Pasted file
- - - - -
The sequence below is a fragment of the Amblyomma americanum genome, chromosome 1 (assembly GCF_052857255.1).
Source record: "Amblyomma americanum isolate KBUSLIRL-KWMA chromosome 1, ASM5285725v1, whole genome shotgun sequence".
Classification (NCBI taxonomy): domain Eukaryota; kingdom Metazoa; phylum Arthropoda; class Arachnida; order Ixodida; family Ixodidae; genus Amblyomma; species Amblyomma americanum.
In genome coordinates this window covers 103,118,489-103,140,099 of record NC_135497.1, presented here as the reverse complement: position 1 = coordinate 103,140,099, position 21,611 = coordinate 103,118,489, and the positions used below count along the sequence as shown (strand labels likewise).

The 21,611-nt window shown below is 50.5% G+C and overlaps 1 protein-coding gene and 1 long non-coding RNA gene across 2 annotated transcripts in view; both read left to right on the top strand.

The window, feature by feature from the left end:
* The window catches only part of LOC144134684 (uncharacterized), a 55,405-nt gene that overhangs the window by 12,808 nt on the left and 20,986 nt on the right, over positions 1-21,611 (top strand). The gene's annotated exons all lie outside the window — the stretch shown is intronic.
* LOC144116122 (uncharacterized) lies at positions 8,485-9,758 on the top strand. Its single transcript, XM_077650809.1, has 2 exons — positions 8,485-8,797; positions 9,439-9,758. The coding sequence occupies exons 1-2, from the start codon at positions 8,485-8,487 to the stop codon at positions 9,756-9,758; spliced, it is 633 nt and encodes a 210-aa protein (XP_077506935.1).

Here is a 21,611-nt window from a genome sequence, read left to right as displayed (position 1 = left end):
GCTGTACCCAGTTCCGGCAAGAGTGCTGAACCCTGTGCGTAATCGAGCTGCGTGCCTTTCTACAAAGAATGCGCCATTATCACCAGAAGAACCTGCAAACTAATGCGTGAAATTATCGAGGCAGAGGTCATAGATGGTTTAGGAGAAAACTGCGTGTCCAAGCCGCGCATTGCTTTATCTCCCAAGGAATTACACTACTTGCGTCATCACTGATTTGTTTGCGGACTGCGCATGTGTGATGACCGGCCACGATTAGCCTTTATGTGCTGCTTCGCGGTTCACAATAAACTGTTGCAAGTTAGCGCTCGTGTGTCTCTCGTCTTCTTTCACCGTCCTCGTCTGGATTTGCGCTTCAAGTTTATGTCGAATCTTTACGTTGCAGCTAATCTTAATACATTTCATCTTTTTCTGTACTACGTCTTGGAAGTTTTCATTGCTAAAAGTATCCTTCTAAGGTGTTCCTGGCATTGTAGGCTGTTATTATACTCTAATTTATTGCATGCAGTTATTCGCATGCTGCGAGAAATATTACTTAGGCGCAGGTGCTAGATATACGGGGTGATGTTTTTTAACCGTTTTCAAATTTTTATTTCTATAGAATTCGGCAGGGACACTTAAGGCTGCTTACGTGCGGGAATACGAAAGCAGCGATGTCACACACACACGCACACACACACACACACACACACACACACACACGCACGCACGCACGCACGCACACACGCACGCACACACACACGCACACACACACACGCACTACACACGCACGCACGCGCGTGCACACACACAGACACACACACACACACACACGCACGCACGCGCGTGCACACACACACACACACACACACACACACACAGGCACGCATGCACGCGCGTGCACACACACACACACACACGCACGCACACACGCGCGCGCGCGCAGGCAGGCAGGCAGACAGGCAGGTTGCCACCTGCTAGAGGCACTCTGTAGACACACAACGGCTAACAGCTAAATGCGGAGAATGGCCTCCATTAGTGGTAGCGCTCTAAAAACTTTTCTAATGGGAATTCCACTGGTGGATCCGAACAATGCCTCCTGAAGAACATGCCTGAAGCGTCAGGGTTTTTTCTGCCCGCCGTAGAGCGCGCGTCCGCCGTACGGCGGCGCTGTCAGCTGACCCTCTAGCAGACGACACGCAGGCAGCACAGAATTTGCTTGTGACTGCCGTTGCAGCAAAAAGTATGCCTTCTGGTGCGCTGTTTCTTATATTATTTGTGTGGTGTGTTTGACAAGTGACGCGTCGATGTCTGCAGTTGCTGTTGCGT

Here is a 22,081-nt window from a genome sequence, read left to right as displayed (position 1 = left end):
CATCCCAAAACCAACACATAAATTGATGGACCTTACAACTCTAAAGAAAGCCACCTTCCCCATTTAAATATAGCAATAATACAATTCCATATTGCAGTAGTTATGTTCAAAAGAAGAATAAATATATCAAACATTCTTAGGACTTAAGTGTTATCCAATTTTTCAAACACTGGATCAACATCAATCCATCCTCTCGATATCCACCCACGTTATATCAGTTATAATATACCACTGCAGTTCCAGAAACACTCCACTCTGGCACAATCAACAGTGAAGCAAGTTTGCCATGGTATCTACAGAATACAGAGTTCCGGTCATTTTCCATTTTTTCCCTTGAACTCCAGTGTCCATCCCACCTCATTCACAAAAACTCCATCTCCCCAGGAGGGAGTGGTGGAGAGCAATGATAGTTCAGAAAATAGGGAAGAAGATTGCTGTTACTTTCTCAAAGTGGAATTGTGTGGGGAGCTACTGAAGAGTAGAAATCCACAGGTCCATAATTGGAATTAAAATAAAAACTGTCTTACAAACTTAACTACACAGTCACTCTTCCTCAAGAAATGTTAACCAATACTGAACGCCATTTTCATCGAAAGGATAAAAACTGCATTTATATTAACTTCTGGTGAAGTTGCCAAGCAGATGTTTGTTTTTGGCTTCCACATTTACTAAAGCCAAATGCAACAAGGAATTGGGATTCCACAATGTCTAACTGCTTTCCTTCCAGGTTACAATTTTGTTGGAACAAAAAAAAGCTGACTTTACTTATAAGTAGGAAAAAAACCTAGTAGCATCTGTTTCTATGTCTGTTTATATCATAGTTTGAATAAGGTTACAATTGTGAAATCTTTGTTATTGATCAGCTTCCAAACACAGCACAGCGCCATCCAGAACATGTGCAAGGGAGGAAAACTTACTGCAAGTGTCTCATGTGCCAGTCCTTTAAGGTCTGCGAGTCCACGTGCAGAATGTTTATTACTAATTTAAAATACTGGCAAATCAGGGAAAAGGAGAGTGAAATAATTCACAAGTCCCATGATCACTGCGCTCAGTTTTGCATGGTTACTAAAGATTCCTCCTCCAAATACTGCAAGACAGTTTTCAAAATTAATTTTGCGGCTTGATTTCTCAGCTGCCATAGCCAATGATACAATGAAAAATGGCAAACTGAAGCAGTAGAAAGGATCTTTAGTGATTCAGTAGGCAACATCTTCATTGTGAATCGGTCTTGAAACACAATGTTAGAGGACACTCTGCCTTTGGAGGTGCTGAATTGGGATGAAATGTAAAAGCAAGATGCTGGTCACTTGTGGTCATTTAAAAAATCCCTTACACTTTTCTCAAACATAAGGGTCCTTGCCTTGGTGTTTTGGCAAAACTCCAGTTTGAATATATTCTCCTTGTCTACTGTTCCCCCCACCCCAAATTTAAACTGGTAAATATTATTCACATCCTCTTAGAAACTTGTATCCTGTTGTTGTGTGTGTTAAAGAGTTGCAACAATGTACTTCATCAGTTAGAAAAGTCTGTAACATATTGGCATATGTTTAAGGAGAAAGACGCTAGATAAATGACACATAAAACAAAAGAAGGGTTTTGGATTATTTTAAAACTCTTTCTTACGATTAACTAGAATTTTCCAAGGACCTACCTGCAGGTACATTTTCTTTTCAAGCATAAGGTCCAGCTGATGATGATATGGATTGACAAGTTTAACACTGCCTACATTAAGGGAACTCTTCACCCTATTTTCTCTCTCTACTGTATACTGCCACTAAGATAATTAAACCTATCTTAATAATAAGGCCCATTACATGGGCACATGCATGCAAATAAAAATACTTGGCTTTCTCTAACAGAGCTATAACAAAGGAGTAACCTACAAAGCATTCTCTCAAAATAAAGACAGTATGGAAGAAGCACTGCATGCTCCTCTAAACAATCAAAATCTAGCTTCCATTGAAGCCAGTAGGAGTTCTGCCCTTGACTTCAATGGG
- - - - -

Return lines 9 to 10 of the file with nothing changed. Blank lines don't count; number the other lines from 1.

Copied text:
Here is a 21,611-nt window from a genome sequence, read left to right as displayed (position 1 = left end):
GCTGTACCCAGTTCCGGCAAGAGTGCTGAACCCTGTGCGTAATCGAGCTGCGTGCCTTTCTACAAAGAATGCGCCATTATCACCAGAAGAACCTGCAAACTAATGCGTGAAATTATCGAGGCAGAGGTCATAGATGGTTTAGGAGAAAACTGCGTGTCCAAGCCGCGCATTGCTTTATCTCCCAAGGAATTACACTACTTGCGTCATCACTGATTTGTTTGCGGACTGCGCATGTGTGATGACCGGCCACGATTAGCCTTTATGTGCTGCTTCGCGGTTCACAATAAACTGTTGCAAGTTAGCGCTCGTGTGTCTCTCGTCTTCTTTCACCGTCCTCGTCTGGATTTGCGCTTCAAGTTTATGTCGAATCTTTACGTTGCAGCTAATCTTAATACATTTCATCTTTTTCTGTACTACGTCTTGGAAGTTTTCATTGCTAAAAGTATCCTTCTAAGGTGTTCCTGGCATTGTAGGCTGTTATTATACTCTAATTTATTGCATGCAGTTATTCGCATGCTGCGAGAAATATTACTTAGGCGCAGGTGCTAGATATACGGGGTGATGTTTTTTAACCGTTTTCAAATTTTTATTTCTATAGAATTCGGCAGGGACACTTAAGGCTGCTTACGTGCGGGAATACGAAAGCAGCGATGTCACACACACACGCACACACACACACACACACACACACACACACACGCACGCACGCACGCACGCACACACGCACGCACACACACACGCACACACACACACGCACTACACACGCACGCACGCGCGTGCACACACACAGACACACACACACACACACACGCACGCACGCGCGTGCACACACACACACACACACACACACACACACAGGCACGCATGCACGCGCGTGCACACACACACACACACACGCACGCACACACGCGCGCGCGCGCAGGCAGGCAGGCAGACAGGCAGGTTGCCACCTGCTAGAGGCACTCTGTAGACACACAACGGCTAACAGCTAAATGCGGAGAATGGCCTCCATTAGTGGTAGCGCTCTAAAAACTTTTCTAATGGGAATTCCACTGGTGGATCCGAACAATGCCTCCTGAAGAACATGCCTGAAGCGTCAGGGTTTTTTCTGCCCGCCGTAGAGCGCGCGTCCGCCGTACGGCGGCGCTGTCAGCTGACCCTCTAGCAGACGACACGCAGGCAGCACAGAATTTGCTTGTGACTGCCGTTGCAGCAAAAAGTATGCCTTCTGGTGCGCTGTTTCTTATATTATTTGTGTGGTGTGTTTGACAAGTGACGCGTCGATGTCTGCAGTTGCTGTTGCGT